Gamers, from pro to casual, invest a lot in their gaming rigs and on the actual games. However, they may all be missing out on getting the best performance and not showcasing their real skills by overlooking one vital piece of their gaming kit: the network.
Common gaming problems like lag, latency and unstable ping, jitter or screen-freezes are often directly attributable to the network connection. While the actual data packets most games send are quite tiny and ultimately don’t take up much bandwidth, other connected devices can get in the way and slow down those little gaming data packets and create other problems.
Leveling the playing field
In multi-player games, the quality of different peoples’ connectivity can mean that not everyone is on the same level playing field. Compare it to car racing: unless everyone has the same spec car, it’s not fair: a good network connection and router can be like having the fastest, best-handling car on the track.
So how do you make sure you’re getting the best network connection? First, start by testing the service from your Internet Service Provider. If it’s poor, then consider switching up to a better ISP service if possible.
Once that is sorted, look at your internal network. While enthusiast or pro-gamers are likely to still opt for a wired solution, the flexibility of wireless connectivity is increasingly the choice for gamers (plus, most routers will have both wired and wireless options).
With a WiFi router, mobile users, consoles and/or PCs can all co-exist on the same network, which is particularly relevant as more games, such as Fortnite and PUBG, are now cross-platform. Whatever the platform, everyone can benefit from a wire-free connection.
If you do have a WiFi router already in place, it may not be fully up to the task, particularly if it’s a couple of years old or more, in which case, there is a strong chance outdated firmware and software may be limiting your gameplay performance. Additionally, if your current router is one that has been issued from your service provider, it is likely to be quite basic, and certainly not optimized for online multi-player gaming.
Look to upgrade your WiFi router by picking one of the latest-generation models, and expect to see a massive improvement, with enough horse-power to support simultaneous users, apps and devices. Go one step further and choose a router specifically designed for gaming and benefit from a host of new features designed to maximize flexible usage and performance. For example, a gaming router with a Geo-Filter should reduce the risk of lag, by automatically connecting the gamer to the nearest server, so reducing ping times (the time to send a signal to the game server or opponent and for them to respond).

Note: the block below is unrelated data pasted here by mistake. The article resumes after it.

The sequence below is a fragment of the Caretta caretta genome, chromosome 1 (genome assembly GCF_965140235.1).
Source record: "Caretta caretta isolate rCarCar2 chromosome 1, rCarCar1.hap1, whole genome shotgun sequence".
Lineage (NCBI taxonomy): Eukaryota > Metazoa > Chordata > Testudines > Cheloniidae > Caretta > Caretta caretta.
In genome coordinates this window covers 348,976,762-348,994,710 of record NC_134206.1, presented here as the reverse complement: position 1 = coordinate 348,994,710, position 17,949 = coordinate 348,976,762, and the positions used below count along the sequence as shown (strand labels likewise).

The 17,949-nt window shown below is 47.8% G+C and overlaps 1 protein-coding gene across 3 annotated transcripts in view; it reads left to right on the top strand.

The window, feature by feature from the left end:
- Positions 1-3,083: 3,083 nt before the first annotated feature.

Another connectivity-optimizing feature is Quality of Service (QoS), which helps a user decide what type of traffic is prioritized, so gameplay can be smooth, even when bandwidth-greedy apps are also connected. Look for QoS that tackles the challenge in more than one way, for instance, with features that ensure gaming traffic and devices get priority, particularly when the network is congested, as well as the ability to ring-fence specified amounts of bandwidth for different devices and set individual prioritization.
Finally, while most of us want a ‘set-and-forget’ router, you will want to build in some flexibility: choose a solution with an easy-to-use interface when changes need to be made.
The bottom line is that while the network may not be the first thing that many gamers would think about when updating their rig, it is one that can make a real difference. Most gamers would not settle for a cheap headset designed for office use when playing favourite MMORPGs, so why settle for anything less than the best possible network connection?